Bushtits (Psaltriparus minimus) are the only New World representative of the long-tailed tits (Aegithalidae) and they are primarily limited to the western parts of North America and the highlands of Central America. You can tell from the look of the male in flight above that they are not strong fliers. Lucky for them, they don’t have to be because they don’t migrate.
They are described in most texts as “a very small, drab-gray bird with a long tail” but I think they are under appreciated. The male and female of the species look very similar but they are easy to tell apart. The female has these captivating yellow eyes. Click on photos for full sized images.
One of their most endearing properties is that they travel in flocks of up to 50 birds, moving rapidly through the trees, hopping from branch to branch, hanging upside down, devouring small insects and spiders as they buzz with activity. If you have good ears you can hear them as they call to each other.
Probably one of the most interesting things about these little birds is that they are cooperative breeders. That is to say they have what are known as supernumeraries, individuals above and beyond the primary breeding pair that help with nest building and feeding young1.
Their nest is a 6 to 12 inch elongated pendulous structure with an entrance to one side of the top. This one was being built in a manzanita bush at Mary Lake. This is the back side of the nest. I had to go around to the opposite side to see the entrance and watch the Bushtits as they carried material into the nest and shaped it from within.
The nest is built of spider webs and plant material. It is camouflaged with local plant material, usually of the tree species the nest is built within. This is the dark-eyed male exiting the nest…
and a closer look.
The male and female were both bringing in nesting material.
See what I mean about those captivating eyes?
These elaborate structures can take from two weeks to over a month to finish, depending on the weather. Each time they added to the nest, they would form it from the inside and the whole thing would shake like a bowl of jello. I shot this short video where one male is immediately followed by another individual male once the first one exits. The female had just finished her part of the shaping when I began filming, but you can see the male near the entrance as he works on filling in gaps in the wall.
I will try to keep an eye on this nest which is right next to a paved walking trail around the lake and try to get more photos of the nesting activity as the season progresses, without disturbing the birds of course.
References: 1Birds of North America Online
Great photos! I love seeing these little guys in the Utah desert.
Hi Larry. Would it be okay if I reprint your Bushtit blog post on Golden Gate Birder, the blog for Golden Gate Audubon Society? Very informative.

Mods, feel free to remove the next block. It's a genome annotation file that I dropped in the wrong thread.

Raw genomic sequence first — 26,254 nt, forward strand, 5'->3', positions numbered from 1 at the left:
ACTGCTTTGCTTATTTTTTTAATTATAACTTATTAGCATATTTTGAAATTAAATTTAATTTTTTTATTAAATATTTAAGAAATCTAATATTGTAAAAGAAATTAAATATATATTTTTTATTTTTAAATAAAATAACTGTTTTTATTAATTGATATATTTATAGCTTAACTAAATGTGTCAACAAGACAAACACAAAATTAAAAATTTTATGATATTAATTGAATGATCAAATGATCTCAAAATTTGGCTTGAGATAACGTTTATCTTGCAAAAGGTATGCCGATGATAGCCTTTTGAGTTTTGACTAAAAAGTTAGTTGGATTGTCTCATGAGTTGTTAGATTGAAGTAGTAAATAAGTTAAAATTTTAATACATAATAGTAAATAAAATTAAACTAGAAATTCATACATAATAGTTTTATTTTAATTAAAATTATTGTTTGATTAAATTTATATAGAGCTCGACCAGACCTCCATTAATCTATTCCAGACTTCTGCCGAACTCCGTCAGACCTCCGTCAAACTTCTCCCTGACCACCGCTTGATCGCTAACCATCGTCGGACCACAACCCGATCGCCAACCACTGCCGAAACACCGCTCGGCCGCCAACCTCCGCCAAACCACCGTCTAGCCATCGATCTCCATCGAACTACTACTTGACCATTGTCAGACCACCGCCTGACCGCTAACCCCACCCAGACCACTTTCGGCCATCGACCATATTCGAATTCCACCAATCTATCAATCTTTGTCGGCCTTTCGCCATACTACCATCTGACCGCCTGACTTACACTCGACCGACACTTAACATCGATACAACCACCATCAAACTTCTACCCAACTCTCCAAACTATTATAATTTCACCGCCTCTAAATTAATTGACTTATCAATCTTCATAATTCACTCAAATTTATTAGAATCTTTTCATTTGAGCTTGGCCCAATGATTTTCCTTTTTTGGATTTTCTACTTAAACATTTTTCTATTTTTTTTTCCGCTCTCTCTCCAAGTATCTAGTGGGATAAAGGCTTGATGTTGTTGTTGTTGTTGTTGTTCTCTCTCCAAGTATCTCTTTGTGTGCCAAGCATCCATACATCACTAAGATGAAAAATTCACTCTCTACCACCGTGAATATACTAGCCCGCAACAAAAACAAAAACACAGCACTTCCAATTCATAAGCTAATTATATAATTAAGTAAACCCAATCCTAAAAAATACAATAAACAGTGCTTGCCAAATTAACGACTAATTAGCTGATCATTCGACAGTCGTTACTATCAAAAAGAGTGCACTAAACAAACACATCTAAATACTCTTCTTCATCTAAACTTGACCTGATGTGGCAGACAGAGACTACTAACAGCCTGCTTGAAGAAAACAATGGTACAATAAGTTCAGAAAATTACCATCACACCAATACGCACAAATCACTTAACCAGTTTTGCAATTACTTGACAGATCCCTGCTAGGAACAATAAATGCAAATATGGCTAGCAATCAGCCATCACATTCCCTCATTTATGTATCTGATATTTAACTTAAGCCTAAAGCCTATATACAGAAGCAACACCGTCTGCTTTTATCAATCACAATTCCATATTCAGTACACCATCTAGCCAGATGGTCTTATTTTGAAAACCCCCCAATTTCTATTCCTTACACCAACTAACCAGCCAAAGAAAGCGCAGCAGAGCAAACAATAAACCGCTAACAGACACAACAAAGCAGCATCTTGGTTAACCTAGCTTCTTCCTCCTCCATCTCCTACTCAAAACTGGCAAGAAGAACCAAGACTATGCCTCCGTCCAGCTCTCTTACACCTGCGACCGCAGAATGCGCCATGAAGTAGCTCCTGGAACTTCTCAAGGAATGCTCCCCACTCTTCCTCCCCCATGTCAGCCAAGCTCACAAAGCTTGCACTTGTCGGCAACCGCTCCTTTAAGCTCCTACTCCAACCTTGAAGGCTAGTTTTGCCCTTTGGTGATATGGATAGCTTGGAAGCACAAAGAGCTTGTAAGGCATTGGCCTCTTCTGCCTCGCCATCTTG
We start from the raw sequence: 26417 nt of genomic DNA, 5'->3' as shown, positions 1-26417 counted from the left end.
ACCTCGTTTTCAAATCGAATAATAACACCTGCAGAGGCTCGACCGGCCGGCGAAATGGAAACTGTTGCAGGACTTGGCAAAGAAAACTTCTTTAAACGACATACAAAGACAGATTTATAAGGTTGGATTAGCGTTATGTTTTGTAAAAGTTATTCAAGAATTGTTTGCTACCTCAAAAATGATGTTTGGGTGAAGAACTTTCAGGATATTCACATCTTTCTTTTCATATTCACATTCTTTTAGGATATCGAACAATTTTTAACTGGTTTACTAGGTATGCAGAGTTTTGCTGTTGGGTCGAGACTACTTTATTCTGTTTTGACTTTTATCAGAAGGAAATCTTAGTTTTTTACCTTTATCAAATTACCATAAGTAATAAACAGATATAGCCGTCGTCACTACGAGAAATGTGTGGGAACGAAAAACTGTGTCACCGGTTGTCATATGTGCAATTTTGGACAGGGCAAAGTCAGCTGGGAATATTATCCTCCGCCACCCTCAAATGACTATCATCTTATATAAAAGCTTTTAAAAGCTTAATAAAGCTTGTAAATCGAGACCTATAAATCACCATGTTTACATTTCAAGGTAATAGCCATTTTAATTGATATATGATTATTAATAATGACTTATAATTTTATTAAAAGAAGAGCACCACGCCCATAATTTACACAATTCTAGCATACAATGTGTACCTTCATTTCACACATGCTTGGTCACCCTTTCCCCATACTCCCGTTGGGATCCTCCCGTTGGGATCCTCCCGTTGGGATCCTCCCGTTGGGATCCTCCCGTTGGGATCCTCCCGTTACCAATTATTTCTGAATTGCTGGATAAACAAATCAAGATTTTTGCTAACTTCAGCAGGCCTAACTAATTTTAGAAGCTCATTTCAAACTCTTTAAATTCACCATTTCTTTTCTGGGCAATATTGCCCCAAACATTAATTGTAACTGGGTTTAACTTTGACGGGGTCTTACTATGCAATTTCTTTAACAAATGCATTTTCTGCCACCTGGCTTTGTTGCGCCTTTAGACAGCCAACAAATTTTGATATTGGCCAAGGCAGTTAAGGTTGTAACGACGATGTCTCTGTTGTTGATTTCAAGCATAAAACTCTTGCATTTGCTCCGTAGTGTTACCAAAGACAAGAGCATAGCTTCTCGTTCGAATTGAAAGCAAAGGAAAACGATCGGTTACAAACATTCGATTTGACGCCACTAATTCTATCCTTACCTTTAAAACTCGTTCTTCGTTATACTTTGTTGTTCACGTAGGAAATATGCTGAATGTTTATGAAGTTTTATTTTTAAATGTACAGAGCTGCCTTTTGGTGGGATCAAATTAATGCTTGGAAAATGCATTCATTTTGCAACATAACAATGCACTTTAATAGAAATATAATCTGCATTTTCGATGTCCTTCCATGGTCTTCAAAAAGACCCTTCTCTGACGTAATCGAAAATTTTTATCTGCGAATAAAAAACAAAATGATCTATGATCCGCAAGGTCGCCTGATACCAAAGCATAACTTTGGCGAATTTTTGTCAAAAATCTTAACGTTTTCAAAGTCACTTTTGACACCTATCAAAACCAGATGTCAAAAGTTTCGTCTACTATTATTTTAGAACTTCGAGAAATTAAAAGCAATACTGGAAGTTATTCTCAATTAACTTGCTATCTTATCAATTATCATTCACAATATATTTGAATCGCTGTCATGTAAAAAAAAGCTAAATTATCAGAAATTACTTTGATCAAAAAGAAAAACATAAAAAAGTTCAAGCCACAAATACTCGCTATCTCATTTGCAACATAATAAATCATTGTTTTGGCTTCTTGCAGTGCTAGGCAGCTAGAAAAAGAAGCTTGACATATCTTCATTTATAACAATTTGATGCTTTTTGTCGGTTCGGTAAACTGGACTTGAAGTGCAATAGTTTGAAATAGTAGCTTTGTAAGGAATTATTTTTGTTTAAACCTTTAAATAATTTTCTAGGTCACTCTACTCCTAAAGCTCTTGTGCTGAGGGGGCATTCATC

This is great, Larry. I didn’t know about the cooperative breeding with bushtits, and I’m also rusty on nest identification. I’ll be able to ID this one now if I see it.
Such great photos and what an adorable little bird.
Great site! We have a Bushtit nest in our orange tree. They build there every year.
I’m so grateful to have found this post! And that it was written! And such fine photos were used! Yes, I know I’m quite late to this party, and you all are gone, but as Im a little excited, and I’ve got to tell someone, here I am.
Last evening at dusk, I found what initially looked like a sort of scary giant spider condo/ egg sack/ball of strange alien lifeform fluff just lying on top of my oak leaf mulch pile.
On closer inspection, I saw it was a nest- but so light and soft, built without any substance that would be considered hard or solid, (like twigs) that it seemed quite impossible that it would supply the structural integrity needed to support……oh. Right. Small birds.
“Light as a feather” and all that.
But had it not been for your beautiful description of Bushtits and their lives, including your spot-on nest description, I never would have know what bird this home had belonged to.
It has no smell, no egg fragments, no old or new droppings of any kind, appears to be either unused or used no more, and clearly came from the oak above where I found it.
What do you suppose happened to cause this nest to be abandoned or go unused?
Bernal Heights, San Francisco
PS: Larry, you are awesome.
MKC nests are sometimes abandoned before they are completed and never used, but most nests can’t hold up to the weather for more than a year. Also, the adults remove the egg shells as they hatch, and fecal sacs from occupied nests as the nestlings grow, keeping the nest pretty sanitary during the entire process.